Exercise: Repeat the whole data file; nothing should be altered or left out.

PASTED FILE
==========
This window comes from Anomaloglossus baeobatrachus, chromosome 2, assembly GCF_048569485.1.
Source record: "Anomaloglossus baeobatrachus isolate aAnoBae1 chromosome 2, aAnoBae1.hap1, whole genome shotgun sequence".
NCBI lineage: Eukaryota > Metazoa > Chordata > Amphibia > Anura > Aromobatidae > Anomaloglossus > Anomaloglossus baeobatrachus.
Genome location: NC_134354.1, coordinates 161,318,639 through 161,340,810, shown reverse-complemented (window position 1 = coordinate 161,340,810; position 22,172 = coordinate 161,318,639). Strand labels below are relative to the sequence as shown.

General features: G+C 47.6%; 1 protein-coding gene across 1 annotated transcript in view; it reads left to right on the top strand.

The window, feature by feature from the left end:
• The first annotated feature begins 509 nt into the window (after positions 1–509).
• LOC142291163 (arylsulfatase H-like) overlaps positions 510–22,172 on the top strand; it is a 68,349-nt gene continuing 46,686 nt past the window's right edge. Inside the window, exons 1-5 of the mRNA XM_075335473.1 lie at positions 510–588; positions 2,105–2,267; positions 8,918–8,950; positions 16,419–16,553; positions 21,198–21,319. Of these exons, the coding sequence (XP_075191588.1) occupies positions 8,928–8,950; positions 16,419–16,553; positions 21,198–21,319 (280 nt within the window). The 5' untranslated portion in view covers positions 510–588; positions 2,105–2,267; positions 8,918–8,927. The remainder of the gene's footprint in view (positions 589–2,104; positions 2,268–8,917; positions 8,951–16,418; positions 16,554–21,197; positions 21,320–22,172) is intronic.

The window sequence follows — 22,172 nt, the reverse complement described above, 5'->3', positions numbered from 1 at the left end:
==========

This window comes from Anomaloglossus baeobatrachus, chromosome 2, assembly GCF_048569485.1.
Source record: "Anomaloglossus baeobatrachus isolate aAnoBae1 chromosome 2, aAnoBae1.hap1, whole genome shotgun sequence".
NCBI lineage: Eukaryota > Metazoa > Chordata > Amphibia > Anura > Aromobatidae > Anomaloglossus > Anomaloglossus baeobatrachus.
Genome location: NC_134354.1, coordinates 161,318,639 through 161,340,810, shown reverse-complemented (window position 1 = coordinate 161,340,810; position 22,172 = coordinate 161,318,639). Strand labels below are relative to the sequence as shown.

General features: G+C 47.6%; 1 protein-coding gene across 1 annotated transcript in view; it reads left to right on the top strand.

The window, feature by feature from the left end:
• The first annotated feature begins 509 nt into the window (after positions 1–509).
• LOC142291163 (arylsulfatase H-like) overlaps positions 510–22,172 on the top strand; it is a 68,349-nt gene continuing 46,686 nt past the window's right edge. Inside the window, exons 1-5 of the mRNA XM_075335473.1 lie at positions 510–588; positions 2,105–2,267; positions 8,918–8,950; positions 16,419–16,553; positions 21,198–21,319. Of these exons, the coding sequence (XP_075191588.1) occupies positions 8,928–8,950; positions 16,419–16,553; positions 21,198–21,319 (280 nt within the window). The 5' untranslated portion in view covers positions 510–588; positions 2,105–2,267; positions 8,918–8,927. The remainder of the gene's footprint in view (positions 589–2,104; positions 2,268–8,917; positions 8,951–16,418; positions 16,554–21,197; positions 21,320–22,172) is intronic.

The window sequence follows — 22,172 nt, the reverse complement described above, 5'->3', positions numbered from 1 at the left end: